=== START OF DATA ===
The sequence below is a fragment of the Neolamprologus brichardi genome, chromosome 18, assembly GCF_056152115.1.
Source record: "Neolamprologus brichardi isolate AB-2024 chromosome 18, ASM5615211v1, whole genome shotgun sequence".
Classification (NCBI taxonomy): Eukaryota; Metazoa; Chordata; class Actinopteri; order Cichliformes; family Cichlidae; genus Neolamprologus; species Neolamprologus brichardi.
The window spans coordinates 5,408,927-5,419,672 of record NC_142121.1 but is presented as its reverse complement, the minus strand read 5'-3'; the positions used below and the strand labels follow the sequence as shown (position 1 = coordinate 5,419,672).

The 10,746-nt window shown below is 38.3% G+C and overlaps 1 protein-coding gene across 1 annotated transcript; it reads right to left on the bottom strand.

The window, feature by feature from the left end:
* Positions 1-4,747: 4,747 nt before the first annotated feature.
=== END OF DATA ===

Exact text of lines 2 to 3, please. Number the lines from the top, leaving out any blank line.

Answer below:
Source record: "Neolamprologus brichardi isolate AB-2024 chromosome 18, ASM5615211v1, whole genome shotgun sequence".
Classification (NCBI taxonomy): Eukaryota; Metazoa; Chordata; class Actinopteri; order Cichliformes; family Cichlidae; genus Neolamprologus; species Neolamprologus brichardi.